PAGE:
Performance bonds have oft been used in the construction industry as a means of security to assure the performance of contractors or to afford an employer with the means to recover for damages arising out of breaches attributable to contractors. 

In many ways, the evolution of on-demand performance bonds should mean that there would be fewer disputes concerning the beneficiary’s entitlement to call on the bond as compared to a conditional bond. In the case of conditional bonds, it is natural that litigation would arise over the myriad of issues surrounding, for example, the scope of the condition, its phrasing and whether this has been triggered. 

Similar issues do not arise in the case of on-demand bonds, where such pre-conditions are not required to be demonstrated on the terms of the bond before a beneficiary can make its call. However, on the flip side, such an approach can have potentially draconian effects for contractors, who would already have to put up other forms of “security” in the form of bonds or retention sums. As such, the law allows limited circumstances in which a call on an on-demand bond may be restrained. 

In Singapore, apart from an allegation of fraud, a party may seek to enjoin the call on an on-demand bond on the ground of unconscionability.  In general, the threshold for establishing such an allegation is high (i.e. to the level of a strong prima facie case) and a fair body of jurisprudence has developed over the years.  The recent case CEX v CEY [2021] 3 SLR 571 (“CEX v CEY”) is one such case where an injunction on a call was granted.  In that case, the Court also undertook a review of the applicable cases and set out a framework for analysis the unconscionability exception.

Brief facts of CEX v CEY

In CEX v CEY, CEX was the main contractor and CEY was the developer for six strata detached houses. The project’s architectural qualified person was one Mr John Seah.  In early January 2019, Mr Seah unfortunately took ill and was hospitalised. He authorised one Mr Ng Hoe Theong to cover his duties before he passed away.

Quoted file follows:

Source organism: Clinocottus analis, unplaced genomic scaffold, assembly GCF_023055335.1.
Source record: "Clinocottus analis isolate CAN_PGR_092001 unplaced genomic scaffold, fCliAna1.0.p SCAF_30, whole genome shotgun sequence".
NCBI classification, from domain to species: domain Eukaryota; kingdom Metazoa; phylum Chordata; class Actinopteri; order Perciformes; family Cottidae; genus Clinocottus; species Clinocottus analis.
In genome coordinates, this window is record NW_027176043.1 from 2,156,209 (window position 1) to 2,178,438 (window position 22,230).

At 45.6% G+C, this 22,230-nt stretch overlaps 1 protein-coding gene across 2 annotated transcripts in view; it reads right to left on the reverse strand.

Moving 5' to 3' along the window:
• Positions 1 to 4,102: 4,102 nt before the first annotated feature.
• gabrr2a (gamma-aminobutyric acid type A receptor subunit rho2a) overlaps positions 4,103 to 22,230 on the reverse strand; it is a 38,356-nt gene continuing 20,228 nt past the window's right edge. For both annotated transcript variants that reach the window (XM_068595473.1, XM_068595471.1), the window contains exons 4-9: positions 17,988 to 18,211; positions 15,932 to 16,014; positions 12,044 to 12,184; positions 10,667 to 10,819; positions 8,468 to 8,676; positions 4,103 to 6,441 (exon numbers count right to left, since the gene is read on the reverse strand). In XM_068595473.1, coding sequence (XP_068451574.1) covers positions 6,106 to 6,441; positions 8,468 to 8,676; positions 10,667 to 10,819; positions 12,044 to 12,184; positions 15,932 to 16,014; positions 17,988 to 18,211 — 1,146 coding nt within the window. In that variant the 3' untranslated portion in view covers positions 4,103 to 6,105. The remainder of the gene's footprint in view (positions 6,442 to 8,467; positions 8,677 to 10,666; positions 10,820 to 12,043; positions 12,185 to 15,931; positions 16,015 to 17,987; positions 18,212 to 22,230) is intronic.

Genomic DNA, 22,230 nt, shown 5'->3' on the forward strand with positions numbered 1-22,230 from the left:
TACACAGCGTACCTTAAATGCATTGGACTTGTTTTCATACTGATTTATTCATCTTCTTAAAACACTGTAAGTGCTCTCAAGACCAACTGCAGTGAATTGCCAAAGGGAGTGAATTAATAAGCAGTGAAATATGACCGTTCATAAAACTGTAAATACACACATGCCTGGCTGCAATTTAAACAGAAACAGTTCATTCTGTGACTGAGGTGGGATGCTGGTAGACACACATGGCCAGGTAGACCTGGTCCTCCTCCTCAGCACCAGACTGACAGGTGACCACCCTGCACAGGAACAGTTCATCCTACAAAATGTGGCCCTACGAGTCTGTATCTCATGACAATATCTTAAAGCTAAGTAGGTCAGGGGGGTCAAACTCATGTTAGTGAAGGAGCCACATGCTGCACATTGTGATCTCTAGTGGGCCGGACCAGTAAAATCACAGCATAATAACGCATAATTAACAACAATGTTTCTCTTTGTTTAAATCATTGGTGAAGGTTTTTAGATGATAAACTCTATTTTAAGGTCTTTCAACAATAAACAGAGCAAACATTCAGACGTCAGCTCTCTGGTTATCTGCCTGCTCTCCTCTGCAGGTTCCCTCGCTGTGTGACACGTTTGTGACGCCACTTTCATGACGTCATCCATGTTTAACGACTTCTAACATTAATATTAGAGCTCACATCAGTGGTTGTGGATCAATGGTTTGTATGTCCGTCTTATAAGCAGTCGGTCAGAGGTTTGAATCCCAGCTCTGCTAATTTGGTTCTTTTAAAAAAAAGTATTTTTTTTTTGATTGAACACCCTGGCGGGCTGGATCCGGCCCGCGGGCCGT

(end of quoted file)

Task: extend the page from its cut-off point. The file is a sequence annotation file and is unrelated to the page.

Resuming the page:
In mid-February 2019, Mr Ng issued a termination certificate to CEX stating that CEX failed and was still failing to proceed with due diligence or expedition in the construction works. By that time, the project was already beset with delays. Thereafter, CEY issued a notice of termination, relying on the termination certificate and on account of CEX’s “persistent failure to carry out the … works with due diligence and expedition”.

CEX denied any breaches and argued that many of the delays were beyond its control.  It pointed to, amongst other things, the hospitalisation and subsequent passing of Mr Seah.  CEX thus promptly served a notice of arbitration on grounds that, amongst others, its employment had been wrongfully terminated.

CEY then sought to recover losses amounting to just under $4 million arising from CEX’s alleged breaches of contract. CEX refused to pay and CEY called on the performance bond. It is material to note that even up till such time, no new architectural qualified person was formally appointed.


Ultimately, the Court held that CEX’s call on the bond was unconscionable because CEY itself was responsible for “at least part of the delays faced by the Project”. Moreover, CEY cannot rely on an illegality (namely carrying on construction works absent a valid permit) when calling on a performance bond. This was because the permit to carry out structural works lapsed when Mr Seah was hospitalised and it was illegal to carry on work after.

Framework set out in CEX v CEY

In coming to the decision on unconscionability, the Court set out a framework for unconscionability in the context of the calling of an on-demand performance bond. There are three steps.

  1. First, identify the nature of the performance bond. This is a matter of contractual interpretation where it has been decided that the courts will be slow in introducing extrinsic evidence or contexts. The only exception is where there is patent ambiguity or if the plain wording of the contract suggests a meaning inconsistent with the obvious external context.